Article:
‘Splendid Act of Conquest’: 70 years after Nakba, Israel still beholden to violent past
As the casualty count at the Gaza border keeps climbing, Israeli officials remain adamant and unfazed.
The likes of Defense Minister, Avigdor Lieberman, perceives his war against unarmed protesters as a war on terrorists. He stated plainly that “there are no innocents in Gaza.” While the Israeli mindset is not in the least surprising, it is emboldened by the lack of meaningful action, or by the outright international silence to the atrocities taking place at the border.
At both ends of this ongoing fight, each side represents a legacy that spans decades: Palestinian youth are continuing with the same struggle that was espoused by generations of Palestinians since the onset of the Nakba – the catastrophic ethnic cleansing of the Palestinian homeland - 70 years ago.
The Israeli army that has killed scores and wounded thousands in recent weeks are implementing the same bloody policies of generations of Israeli soldiers and armed Zionist gangs that carried out the ethnic cleansing of the Palestinians in 1947-48.
It is as if time stood still, or that history reproduced itself in a most disastrous pattern. For change to happen, a paradigm shift is required. This tragic and violent reality cannot be allowed to perpetuate.
Israel insists on controlling this reality, and its adjoining intellectual discourse as well. Israelis abhor any comparisons between their treatment of Palestinians to Nazis, but prominent Jewish intellectuals, the likes of Albert Einstein, have promoted that analogy for a long time.
Einstein, along with other Jewish luminaries, including Hannah Arendt, published a letter in the New York Times on December 4, 1948, only a few months after Israel had declared its independence as hundreds of Palestinian villages were being actively demolished after their inhabitants were expelled.
The letter denounced Israel’s newly-founded Herut party and its young leader, Menachem Begin. Herut was carved out of the Irgun terrorist gang, famous for its many massacres against Palestinian Arab communities leading up to the Nakba.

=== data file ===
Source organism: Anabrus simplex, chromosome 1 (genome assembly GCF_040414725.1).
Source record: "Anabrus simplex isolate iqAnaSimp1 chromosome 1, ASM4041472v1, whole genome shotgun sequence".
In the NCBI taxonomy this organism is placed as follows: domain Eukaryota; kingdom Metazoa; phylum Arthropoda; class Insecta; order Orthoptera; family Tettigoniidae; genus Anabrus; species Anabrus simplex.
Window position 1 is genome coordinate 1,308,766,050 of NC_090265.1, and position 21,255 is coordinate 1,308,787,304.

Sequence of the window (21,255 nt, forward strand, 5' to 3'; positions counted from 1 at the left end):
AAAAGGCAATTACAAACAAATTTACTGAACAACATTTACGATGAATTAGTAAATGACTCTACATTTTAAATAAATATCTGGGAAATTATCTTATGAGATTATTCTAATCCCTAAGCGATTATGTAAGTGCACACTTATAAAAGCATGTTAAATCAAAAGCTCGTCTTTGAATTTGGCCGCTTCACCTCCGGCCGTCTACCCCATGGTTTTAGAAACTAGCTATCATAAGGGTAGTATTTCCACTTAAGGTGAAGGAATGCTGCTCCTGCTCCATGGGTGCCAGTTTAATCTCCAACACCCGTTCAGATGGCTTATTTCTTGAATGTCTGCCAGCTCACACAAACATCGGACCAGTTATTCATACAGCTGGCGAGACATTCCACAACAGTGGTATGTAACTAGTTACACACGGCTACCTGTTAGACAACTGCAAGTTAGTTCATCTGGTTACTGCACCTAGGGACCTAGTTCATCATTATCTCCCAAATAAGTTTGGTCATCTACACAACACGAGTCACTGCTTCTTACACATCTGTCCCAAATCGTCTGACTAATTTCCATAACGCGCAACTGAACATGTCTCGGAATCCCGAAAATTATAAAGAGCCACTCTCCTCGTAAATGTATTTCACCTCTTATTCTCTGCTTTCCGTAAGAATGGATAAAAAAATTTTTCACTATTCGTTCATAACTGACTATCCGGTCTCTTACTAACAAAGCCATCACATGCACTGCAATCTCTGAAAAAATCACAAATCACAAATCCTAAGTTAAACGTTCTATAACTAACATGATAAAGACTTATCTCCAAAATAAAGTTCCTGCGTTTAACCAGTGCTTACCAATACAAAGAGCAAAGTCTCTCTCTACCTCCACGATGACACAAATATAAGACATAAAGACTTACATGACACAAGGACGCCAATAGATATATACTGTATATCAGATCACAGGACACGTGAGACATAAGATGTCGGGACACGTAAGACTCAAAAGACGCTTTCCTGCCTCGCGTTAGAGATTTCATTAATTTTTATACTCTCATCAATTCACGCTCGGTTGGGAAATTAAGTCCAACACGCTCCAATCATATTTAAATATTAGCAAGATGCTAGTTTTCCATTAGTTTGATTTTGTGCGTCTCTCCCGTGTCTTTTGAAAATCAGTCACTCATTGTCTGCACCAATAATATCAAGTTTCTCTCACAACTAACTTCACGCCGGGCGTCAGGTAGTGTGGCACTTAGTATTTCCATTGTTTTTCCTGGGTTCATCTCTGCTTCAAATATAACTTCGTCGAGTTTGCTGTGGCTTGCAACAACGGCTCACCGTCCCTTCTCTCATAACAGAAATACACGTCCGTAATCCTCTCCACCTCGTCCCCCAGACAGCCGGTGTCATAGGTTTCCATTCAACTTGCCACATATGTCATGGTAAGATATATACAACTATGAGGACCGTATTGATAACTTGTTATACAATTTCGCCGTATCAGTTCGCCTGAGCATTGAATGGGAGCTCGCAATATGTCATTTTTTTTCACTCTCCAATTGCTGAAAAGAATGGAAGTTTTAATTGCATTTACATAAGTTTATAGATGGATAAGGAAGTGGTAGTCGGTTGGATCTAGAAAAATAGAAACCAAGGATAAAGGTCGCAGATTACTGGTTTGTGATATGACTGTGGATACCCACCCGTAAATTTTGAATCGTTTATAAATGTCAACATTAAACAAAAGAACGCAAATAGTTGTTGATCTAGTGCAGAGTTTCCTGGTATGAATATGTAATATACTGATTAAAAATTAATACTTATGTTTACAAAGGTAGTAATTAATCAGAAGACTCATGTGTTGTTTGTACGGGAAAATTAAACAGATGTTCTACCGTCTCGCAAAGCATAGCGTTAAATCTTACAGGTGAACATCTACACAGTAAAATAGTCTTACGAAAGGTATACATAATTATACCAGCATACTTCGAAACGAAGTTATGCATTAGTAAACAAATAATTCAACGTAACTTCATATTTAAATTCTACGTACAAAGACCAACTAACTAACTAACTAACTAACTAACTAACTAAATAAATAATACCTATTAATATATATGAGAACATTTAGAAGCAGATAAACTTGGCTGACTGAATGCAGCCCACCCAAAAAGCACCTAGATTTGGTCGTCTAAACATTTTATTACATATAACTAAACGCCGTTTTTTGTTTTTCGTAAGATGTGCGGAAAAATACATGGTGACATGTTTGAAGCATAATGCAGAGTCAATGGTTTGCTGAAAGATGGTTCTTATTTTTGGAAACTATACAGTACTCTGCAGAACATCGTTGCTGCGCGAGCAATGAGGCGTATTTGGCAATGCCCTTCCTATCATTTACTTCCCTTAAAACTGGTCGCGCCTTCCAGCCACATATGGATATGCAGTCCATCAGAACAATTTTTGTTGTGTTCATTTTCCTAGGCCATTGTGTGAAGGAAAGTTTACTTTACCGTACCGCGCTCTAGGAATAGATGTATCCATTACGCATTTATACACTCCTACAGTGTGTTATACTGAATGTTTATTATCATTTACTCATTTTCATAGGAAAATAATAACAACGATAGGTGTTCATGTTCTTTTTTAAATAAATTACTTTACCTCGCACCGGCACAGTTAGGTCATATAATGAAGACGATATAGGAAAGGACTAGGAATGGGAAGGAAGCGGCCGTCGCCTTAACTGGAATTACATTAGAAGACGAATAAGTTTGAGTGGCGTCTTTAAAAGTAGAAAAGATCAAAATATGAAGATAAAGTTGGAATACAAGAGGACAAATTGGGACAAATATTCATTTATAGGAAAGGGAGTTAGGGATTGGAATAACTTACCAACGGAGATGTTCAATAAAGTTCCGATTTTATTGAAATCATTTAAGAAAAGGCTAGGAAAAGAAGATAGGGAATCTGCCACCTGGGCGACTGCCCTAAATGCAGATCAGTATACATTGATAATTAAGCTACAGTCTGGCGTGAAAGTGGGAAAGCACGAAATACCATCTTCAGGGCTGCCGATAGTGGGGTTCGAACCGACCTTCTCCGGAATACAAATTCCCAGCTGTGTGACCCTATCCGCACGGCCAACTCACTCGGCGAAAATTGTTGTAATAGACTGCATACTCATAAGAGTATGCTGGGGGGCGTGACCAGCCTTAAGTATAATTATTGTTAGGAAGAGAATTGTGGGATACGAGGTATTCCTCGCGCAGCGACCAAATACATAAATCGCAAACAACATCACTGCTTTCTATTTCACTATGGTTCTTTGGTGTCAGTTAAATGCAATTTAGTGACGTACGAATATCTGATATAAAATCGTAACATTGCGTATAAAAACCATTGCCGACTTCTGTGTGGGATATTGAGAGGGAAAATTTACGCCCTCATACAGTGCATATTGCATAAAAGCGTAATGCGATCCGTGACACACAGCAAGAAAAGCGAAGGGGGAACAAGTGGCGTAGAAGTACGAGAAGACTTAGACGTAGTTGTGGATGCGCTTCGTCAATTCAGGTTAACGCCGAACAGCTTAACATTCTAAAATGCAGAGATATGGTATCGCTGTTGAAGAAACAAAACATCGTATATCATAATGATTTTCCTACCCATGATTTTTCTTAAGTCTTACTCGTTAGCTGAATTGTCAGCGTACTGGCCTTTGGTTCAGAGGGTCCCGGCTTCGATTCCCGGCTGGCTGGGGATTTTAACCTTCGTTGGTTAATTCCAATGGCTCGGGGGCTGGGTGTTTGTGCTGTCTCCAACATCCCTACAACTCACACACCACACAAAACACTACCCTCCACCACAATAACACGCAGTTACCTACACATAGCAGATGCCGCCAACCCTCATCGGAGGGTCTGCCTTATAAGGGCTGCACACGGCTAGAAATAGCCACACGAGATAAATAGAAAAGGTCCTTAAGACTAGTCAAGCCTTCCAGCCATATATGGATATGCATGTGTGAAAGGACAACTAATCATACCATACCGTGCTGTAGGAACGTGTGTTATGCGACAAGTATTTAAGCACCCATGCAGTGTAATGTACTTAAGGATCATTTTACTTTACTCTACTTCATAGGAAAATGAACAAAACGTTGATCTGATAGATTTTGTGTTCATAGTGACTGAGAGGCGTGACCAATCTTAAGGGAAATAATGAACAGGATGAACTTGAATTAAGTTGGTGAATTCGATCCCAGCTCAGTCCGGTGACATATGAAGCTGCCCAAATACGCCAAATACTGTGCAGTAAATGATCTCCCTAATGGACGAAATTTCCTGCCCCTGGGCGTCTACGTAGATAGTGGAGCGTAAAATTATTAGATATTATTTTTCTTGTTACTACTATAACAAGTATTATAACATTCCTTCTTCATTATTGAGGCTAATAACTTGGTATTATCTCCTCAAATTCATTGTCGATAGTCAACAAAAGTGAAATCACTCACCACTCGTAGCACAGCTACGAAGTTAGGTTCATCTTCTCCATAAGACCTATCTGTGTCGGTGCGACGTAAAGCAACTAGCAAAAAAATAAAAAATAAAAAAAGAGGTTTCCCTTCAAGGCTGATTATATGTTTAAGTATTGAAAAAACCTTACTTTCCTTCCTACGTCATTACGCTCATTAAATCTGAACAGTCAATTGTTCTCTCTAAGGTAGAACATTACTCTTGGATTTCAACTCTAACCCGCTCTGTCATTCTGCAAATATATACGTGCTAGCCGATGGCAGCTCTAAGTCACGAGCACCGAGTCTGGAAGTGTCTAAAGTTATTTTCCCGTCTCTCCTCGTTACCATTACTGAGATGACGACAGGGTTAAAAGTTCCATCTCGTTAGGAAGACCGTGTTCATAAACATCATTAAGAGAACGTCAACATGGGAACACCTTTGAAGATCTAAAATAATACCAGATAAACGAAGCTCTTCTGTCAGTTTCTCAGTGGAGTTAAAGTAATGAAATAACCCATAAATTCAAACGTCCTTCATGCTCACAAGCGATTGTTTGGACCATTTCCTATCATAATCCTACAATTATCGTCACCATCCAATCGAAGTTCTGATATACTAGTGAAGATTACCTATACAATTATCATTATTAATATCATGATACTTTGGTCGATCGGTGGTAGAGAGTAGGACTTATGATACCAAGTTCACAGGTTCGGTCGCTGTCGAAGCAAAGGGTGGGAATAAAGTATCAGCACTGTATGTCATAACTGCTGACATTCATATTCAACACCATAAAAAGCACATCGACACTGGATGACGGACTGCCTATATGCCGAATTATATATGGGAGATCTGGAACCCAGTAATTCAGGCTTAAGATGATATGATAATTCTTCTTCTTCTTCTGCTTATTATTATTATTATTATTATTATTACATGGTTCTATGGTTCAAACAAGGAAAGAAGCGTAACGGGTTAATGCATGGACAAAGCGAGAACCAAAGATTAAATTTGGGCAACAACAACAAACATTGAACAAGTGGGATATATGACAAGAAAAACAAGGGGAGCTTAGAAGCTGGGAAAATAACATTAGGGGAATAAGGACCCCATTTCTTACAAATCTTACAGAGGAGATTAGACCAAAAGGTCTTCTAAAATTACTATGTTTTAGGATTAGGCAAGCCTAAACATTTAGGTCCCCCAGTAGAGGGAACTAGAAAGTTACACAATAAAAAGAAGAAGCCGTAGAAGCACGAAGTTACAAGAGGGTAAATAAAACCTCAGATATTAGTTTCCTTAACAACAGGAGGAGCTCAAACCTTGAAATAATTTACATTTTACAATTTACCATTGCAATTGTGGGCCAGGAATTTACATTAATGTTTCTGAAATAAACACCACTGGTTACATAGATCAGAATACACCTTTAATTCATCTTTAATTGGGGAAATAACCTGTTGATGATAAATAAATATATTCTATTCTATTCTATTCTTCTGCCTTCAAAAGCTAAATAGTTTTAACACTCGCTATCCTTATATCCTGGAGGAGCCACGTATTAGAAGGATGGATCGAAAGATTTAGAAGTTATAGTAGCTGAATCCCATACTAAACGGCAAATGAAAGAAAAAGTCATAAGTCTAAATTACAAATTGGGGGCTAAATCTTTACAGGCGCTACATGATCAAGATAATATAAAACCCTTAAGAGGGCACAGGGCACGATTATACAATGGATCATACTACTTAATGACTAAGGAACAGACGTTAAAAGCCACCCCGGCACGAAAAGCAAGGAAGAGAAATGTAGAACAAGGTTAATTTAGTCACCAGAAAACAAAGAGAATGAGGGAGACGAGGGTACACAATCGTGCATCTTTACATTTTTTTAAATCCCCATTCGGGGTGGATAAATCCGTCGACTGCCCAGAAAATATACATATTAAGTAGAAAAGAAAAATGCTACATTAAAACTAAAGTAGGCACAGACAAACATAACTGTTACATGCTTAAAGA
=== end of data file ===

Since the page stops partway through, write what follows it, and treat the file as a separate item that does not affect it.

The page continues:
The letter described the Herut (Freedom) party as a "political party closely akin in its organization, methods, political philosophy and social appeal to Nazi and Fascist parties."
For a letter of this nature to appear a mere few years after the end of World War II and the devastation of the Holocaust is a profound indication of the clear chasm that existed among Jewish intellectuals at the time: the Zionists who supported Israel and its violent birth, and those who took the high moral ground and objected to it. Sadly, the latter group - although still in existence - had lost the battle.
Herut later merged with other groups to form the Likud Party. Begin received the Nobel Peace Prize and the Likud is now the leading party in Israel's right-wing government coalition. The ‘Nazi and Fascist’-like philosophy of Herut have prevailed, and it now engulfs and defines mainstream society in Israel.
The settler colonial mentality of the past continues to control Israel’s action today, as it will govern its future behavior if Apartheid is not demolished, and the Occupation is allowed to perpetuate.Ramzy Baroud
This right-wing tendency is even more pronounced among young Israelis than previous generations. It is these young Israelis who are maiming and killing children to the sound of cheers from their fellow officers.
The settler colonial mentality of the past continues to control Israel’s action today, as it will govern its future behavior if Apartheid is not demolished, and the Occupation is allowed to perpetuate.
Zionist colonial settlement in Palestine began in earnest in 1881 when the leaders of the Zionist Movement in Europe eyed Arab Palestine as an exclusive home for Jews, paying little heed to the indigenous inhabitants of the land. These early ambitions culminated in a bloody, but well-orchestrated terror campaign in 1947-48, resulting in the creation of the state of Israel on the ruins of Palestine.